Winner: FGV Online
One voter said it best: 'It's amazing that FGV Online makes studying with people all around the world so easy.'
FGV Online is a Portugese-language OpenCourseWare site. Though most of Study.com's readers are English speakers, we decided to nominate FGV for its contributions to the OCW cause. Its users clearly think it's pretty great, considering how many of them turned out to vote!
FGV stands for Fundação Getulio Vargas, which translates to the Getulio Vargas Foundation. It is the largest non-government distance education provider in Brazil, with 98,000 students as of 2010. The online OCW program began in 2008, and since then, their main page has received more than 7 million unique visitors, while more than 1,300,000 users have completed courses.
Those users are generally pretty pleased with FGV's approach to OCW delivery, with more than 99% reporting that they'd recommend that friends use the online service. And even though FGV is in Portuguese, its users come from all across the globe, including countries like the USA and Germany. FGV Online takes an innovative approach to OCW, with an ultimate goal of creating social change by reaching the maximum number of students.
The organizers behind Saylor.org realize that online learning can't really replicate all the benefits of face-to-face collaboration with peers or instructors. However, they also realize that not everyone has access to a traditional college education, so they've dedicated themselves to providing the next best alternative online and for free. When they're finished, they'll have 241 courses available to simulate an undergraduate curriculum in fields like English literature, biology and political science. Our voters praised Saylor.org's 'open platofrm and great course selection.' Any motivated self-learners can use these courses to supplement or take the place of the knowledge they'd gain in a 4-year degree program.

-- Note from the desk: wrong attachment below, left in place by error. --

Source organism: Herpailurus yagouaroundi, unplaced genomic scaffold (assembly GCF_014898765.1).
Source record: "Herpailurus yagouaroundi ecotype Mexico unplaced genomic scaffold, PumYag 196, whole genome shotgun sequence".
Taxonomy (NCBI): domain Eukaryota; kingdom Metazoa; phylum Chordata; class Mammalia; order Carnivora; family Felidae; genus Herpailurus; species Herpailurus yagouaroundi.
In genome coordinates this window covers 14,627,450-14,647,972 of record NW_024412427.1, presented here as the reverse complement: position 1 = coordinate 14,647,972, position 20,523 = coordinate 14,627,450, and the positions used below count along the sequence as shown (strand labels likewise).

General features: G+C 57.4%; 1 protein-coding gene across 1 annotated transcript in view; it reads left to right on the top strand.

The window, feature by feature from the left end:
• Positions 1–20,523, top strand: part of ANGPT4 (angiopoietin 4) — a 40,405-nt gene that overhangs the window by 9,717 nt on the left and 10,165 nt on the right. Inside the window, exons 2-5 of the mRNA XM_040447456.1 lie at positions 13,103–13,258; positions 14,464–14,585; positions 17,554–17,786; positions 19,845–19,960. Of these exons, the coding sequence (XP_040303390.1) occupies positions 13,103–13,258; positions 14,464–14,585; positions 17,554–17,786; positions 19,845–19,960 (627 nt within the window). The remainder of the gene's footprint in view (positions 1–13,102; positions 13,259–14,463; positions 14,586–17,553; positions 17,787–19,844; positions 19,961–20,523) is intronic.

Finalist: War News Radio
For many, terrestrial radio's becoming a thing of the past. Unfortunately, some might say the same of legitimate mainstream journalism. Voter Maureen Mackey White calls War News Radio a 'very innovative idea, and provides a needed supplement to media coverage of wars around the globe.' War News Radio makes use of a popular new content delivery system - streaming Internet audio - to fill in gaps in world news reporting. It aims to present multiple perspectives on key global events. Though based out of Pennsylvania's Swarthmore College, it's broadcast on a number of traditional radio stations as well.